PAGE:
THC clearly reduces the body’s response to infections. This increases change of viral infections especially caused by smoke and vapor inhalation.
THC has sympathomimetic properties which increases risk of hypertension, hypotension, syncope and tachycardia. This can have dramatic impact on individuals with pre-existing heart disease. And considering nearly half of US adults have some sort of heart disease, THC should be reconsidered.
Anecdotal evidence suggests that medical marijuana is a relatively benign product with the potential to treat a large number of conditions with few side effects. In reality, there is little evidence supporting its efficacy for many conditions however does create additional safety concerns that must be considered.
Directly from article
Tetrahydrocannabinol (THC) is the primary psychoactive ingredient in cannabis. While the safety of THC and cannabis has been extrapolated from millennia of recreational use, medical marijuana programs have increased exposure among medically complex individuals with comorbid conditions and many co-prescribed medications. Thus, THC should be recognized as a pharmacologically complex compound with potential for drug–drug interactions and adverse drug events. This review summarizes potential adverse drug events related to THC when combined with other medications.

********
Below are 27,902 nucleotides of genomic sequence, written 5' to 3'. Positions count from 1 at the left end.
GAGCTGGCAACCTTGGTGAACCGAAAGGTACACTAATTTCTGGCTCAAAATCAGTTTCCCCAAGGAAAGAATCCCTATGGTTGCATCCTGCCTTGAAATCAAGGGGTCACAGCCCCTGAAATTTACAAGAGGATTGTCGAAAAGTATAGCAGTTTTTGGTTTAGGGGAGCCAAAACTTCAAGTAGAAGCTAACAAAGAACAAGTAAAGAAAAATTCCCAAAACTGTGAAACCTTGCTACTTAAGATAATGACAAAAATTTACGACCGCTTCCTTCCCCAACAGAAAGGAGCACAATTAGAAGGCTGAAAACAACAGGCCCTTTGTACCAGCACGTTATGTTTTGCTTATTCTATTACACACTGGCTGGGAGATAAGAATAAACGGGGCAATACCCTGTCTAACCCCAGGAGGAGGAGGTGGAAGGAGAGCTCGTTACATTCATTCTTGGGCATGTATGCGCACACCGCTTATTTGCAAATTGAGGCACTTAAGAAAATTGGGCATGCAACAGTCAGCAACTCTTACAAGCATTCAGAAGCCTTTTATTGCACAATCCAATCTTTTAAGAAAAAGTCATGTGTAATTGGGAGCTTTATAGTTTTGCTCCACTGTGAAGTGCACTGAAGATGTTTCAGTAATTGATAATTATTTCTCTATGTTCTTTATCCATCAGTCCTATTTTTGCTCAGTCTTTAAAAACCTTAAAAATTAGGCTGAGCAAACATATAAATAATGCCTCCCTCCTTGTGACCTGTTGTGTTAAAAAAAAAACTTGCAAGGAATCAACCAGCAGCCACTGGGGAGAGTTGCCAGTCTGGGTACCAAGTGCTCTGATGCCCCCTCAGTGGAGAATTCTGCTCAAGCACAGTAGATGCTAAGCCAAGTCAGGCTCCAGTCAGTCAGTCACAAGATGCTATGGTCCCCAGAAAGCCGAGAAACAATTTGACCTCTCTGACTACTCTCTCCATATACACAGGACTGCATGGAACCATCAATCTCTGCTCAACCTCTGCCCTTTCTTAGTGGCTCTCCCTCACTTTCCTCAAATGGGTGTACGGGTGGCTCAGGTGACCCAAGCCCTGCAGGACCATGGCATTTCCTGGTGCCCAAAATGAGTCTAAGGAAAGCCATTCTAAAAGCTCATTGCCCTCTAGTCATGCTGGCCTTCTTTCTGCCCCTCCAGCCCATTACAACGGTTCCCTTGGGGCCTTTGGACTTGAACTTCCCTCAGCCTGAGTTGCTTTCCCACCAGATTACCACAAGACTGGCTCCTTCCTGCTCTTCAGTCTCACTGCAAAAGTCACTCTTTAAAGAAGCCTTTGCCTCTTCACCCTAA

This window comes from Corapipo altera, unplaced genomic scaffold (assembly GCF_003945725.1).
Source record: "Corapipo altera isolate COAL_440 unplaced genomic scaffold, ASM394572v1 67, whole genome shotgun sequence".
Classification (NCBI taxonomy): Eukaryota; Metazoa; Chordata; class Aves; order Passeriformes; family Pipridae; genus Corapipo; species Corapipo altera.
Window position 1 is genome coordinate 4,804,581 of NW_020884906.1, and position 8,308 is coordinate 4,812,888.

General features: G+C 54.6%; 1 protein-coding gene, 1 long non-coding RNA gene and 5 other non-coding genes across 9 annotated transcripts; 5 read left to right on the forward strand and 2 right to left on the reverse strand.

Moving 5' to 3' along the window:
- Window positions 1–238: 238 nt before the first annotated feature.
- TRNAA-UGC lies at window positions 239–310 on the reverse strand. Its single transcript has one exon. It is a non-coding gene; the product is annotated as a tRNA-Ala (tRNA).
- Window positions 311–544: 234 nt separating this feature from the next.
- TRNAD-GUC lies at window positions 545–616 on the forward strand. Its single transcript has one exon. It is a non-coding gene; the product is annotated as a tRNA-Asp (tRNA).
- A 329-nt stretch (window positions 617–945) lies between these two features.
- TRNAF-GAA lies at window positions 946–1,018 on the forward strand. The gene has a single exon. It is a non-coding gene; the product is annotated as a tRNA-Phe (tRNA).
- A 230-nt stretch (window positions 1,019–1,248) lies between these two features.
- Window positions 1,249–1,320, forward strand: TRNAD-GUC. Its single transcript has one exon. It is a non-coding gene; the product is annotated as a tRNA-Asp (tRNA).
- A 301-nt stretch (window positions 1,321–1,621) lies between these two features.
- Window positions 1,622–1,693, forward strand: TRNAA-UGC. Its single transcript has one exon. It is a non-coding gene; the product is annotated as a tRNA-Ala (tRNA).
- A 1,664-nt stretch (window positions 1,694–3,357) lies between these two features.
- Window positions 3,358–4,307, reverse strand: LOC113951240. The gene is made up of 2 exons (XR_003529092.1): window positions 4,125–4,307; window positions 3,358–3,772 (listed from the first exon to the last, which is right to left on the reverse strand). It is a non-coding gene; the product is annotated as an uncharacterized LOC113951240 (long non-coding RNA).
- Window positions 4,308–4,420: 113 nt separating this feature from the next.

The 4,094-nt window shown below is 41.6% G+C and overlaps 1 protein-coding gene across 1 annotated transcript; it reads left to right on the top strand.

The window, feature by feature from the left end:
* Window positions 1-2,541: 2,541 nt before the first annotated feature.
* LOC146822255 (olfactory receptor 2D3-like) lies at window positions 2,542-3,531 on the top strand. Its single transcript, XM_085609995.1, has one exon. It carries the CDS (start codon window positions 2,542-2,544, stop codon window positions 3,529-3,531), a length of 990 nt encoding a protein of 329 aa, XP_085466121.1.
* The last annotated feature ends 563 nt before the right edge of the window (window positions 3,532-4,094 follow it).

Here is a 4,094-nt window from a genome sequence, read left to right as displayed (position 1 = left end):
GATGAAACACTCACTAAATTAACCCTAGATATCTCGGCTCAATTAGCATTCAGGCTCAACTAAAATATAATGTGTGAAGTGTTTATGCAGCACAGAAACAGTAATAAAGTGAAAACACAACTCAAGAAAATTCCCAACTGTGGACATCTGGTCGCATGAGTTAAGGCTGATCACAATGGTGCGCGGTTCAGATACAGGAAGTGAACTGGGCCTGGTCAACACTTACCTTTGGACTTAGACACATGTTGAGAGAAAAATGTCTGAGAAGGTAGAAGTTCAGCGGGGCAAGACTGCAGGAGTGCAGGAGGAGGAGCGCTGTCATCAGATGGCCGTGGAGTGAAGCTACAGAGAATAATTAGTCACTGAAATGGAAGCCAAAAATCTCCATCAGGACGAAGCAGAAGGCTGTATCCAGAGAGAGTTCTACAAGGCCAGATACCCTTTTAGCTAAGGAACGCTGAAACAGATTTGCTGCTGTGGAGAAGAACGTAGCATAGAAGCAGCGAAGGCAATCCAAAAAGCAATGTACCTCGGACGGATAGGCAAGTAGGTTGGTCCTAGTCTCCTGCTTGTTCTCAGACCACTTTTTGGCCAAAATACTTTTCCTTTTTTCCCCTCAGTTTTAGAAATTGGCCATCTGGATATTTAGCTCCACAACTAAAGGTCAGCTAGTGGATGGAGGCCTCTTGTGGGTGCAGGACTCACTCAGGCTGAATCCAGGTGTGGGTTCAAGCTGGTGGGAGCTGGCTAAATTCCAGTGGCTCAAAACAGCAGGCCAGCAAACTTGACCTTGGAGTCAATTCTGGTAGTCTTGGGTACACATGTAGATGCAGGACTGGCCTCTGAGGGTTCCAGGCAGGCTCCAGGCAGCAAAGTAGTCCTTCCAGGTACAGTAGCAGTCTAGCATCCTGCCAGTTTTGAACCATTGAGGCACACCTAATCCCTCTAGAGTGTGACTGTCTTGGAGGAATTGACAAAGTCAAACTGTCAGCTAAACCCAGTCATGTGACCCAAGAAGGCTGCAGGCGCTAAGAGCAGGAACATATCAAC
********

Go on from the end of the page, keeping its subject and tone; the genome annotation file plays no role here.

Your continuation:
Metabolic drug–drug interactions are primarily due to THC conversion by CYP3A4 and CYP2C9, which can be impacted by several common medications. Further, CYP2C9 polymorphisms are highly prevalent in certain racial groups (up to 35% in Caucasians) and increase the bioavailability of THC. THC also has broad interactions with drug-metabolizing enzymes and can enhance adverse effects of other medications. Pharmacodynamic interactions include neurological effects, impact on the cardiovascular system, and risk of infection.
General clinical recommendations for THC use include starting with low doses and titrating to desired effects. However, many interactions may be unavoidable, dose-limiting, or a barrier to THC-based therapy. Future work and research must establish sufficient data resources to capture medical marijuana use for such studies. Meanwhile, clinicians should balance the potential risks of THC and cannabis and the lack of strong evidence of efficacy in many conditions with patient desires for alternative therapy